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Posted: October 5, 2020

Project scope expands after new hazard assessment

A debris flood expert has completed an updated hazard assessment on Cold Spring Creek in Fairmont Hot Springs and has presented his findings to the Regional District of East Kootenay (RDEK) board.

Dr. Mattias Jakob of BGC Engineering assessed the watershed this summer as part of the RDEK’s Cold Spring Creek Debris Flow Mitigation Project. The study details the historical evidence of debris flood and debris flow activity going back hundreds of years and provides updated modelling on the potential size of future events.

Electoral Area F Director Susan Clovechok

“The report highlights that previous studies underestimated the potential for risk,” said Electoral Area F Director Susan Clovechok. “As a result, the RDEK has taken immediate action to widen the scope of the Cold Spring Creek project and will now be working with Dr. Jakob and the community to clarify the risks, share risk reduction recommendations and identify appropriate mitigation measures.”

Community meetings will be scheduled in the near future and details will be shared with the community as soon as the meeting dates are confirmed. A project page has been created, which includes links to the reports related to the Cold Spring Creek project. New information will continue to be added to the project page moving forward.

The Cold Spring Creek project was identified as a priority by the board during its 2020 Strategic Planning process late last year. In March, the RDEK was awarded $750,000 through the Union of BC Municipalities’ Community Emergency Preparedness Fund Structural Flood Mitigation Program.

An additional $150,000 was allocated from the Fairmont Flood and Landslide Service Area reserves to bring the project total to $900,000. Completing an updated risk assessment was one of the first steps in the process.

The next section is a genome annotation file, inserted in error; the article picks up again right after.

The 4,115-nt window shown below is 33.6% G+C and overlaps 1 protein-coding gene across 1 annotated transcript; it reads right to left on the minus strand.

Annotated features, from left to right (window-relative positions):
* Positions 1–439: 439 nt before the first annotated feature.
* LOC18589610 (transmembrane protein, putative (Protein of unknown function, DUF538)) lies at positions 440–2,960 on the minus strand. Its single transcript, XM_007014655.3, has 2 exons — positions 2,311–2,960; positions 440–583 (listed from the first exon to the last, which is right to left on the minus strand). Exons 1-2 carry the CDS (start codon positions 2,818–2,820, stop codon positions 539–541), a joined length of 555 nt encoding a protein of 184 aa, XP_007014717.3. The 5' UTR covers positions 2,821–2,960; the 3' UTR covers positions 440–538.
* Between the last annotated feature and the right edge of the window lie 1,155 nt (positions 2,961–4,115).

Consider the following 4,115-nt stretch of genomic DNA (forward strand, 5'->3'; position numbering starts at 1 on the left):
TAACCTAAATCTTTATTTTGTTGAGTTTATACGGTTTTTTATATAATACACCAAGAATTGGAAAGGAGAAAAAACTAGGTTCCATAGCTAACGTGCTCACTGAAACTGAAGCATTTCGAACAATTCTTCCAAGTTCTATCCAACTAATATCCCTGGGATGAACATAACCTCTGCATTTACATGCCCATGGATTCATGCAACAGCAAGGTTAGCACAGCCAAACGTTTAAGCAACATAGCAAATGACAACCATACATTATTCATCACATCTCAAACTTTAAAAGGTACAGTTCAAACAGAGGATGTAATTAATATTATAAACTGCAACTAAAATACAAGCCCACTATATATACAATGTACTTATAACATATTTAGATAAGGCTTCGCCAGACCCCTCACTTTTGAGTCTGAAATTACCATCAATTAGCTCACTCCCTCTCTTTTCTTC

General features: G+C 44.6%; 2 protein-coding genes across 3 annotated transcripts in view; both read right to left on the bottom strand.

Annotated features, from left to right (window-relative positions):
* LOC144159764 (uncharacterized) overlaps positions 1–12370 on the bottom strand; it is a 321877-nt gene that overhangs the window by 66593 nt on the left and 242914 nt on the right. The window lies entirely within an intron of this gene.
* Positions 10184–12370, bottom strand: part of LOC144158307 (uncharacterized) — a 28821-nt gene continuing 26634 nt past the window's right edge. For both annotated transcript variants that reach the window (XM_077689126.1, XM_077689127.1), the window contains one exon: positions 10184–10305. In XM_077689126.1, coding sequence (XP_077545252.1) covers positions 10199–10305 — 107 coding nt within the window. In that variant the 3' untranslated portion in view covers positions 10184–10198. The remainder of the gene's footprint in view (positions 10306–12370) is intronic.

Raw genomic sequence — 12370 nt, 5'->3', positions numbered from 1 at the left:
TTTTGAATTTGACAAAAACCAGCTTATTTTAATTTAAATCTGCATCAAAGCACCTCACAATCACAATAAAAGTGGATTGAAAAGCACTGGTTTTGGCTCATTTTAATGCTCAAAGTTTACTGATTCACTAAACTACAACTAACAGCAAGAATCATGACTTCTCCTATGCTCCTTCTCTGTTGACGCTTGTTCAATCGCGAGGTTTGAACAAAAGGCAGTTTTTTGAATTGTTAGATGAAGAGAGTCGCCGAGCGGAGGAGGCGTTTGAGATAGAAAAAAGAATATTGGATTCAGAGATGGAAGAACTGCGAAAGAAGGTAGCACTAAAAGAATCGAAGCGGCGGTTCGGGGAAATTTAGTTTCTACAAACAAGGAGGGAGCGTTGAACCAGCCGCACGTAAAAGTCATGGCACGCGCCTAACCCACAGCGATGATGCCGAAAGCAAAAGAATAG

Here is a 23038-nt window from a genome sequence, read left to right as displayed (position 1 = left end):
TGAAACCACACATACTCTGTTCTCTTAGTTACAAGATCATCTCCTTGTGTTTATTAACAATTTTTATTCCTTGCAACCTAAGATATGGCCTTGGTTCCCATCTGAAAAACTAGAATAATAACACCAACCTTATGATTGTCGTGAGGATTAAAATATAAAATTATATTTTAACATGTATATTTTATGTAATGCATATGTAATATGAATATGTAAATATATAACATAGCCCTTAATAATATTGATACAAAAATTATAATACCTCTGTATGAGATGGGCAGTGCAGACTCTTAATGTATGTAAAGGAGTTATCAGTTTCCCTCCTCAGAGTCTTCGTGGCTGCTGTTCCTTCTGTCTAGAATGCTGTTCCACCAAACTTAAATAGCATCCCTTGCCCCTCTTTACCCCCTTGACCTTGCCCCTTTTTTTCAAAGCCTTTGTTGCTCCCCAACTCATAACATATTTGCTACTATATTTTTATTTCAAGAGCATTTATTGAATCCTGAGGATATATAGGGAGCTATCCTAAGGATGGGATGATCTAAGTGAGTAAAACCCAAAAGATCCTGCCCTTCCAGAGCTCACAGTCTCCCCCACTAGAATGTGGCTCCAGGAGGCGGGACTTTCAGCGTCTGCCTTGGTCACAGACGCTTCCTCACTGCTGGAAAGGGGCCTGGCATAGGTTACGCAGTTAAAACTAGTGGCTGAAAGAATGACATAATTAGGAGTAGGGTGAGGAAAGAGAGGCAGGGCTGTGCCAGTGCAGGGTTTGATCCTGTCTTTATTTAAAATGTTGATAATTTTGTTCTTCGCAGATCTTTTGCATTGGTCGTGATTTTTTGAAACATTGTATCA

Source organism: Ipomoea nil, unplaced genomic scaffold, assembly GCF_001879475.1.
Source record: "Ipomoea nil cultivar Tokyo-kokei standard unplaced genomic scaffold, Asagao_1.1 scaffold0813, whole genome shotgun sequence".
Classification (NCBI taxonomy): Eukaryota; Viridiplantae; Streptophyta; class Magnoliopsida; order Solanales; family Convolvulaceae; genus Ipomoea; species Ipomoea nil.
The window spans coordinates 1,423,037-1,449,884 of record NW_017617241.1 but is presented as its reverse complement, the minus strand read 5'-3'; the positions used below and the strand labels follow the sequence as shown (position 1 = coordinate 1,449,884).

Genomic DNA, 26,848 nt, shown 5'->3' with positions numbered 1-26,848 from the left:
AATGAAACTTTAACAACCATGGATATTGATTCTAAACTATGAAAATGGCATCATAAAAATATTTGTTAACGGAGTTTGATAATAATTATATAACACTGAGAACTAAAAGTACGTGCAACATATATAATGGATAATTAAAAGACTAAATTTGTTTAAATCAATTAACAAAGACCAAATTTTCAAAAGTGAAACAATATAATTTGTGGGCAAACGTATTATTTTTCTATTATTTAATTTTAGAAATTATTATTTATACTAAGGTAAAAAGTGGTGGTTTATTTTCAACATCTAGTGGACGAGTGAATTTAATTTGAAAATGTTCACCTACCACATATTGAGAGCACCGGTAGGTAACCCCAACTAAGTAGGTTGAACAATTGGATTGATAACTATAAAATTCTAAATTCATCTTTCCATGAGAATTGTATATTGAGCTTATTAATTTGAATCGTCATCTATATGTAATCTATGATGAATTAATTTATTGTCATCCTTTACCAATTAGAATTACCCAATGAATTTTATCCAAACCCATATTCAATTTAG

While the original intent of the project was to address the debris flood hazard, with the increased potential for damaging debris flows, the RDEK will be prioritizing debris flow mitigation in the first phase of the project, which is now expected to involve multiple phases. “We felt it was important to share the report as soon as possible with the community and are taking immediate steps to expand the scope of the project to encompass a solution that will add a more robust level of protection in the event of a debris flow,” said Clovechok.

The consultants have completed a conceptual design for a debris flow containment net and the total cost for this phase is estimated to be $1.375 million.

“Dr. Jakob’s assessment has given us new understanding and we recognize the importance of making Phase 1 of this project happen as seamlessly as possible. Today the board approved $275,000 in new Community Works funding and the re-allocation of $200,000 that was previously approved for the Swansea Road watermain project to ensure funding is in place and Phase 1 can be completed,” Clovechok said Oct. 2.

With a potential cost of $11 million dollars for future phases of the project, the RDEK will also be seeking out additional funding sources and will be engaging with the property owners within the Fairmont Flood and Landslide Service Area regarding the likely need for future borrowing to help fund the project.

“This is the beginning of what will be detailed and ongoing communication with residents and property owners,” stressed the Area F Director. “Our next step will be the community meetings, which we hope to have scheduled soon.”

Lead image: Cold Spring Creek debris trap (reservoir) on the afternoon of June 7. RDEK file photo


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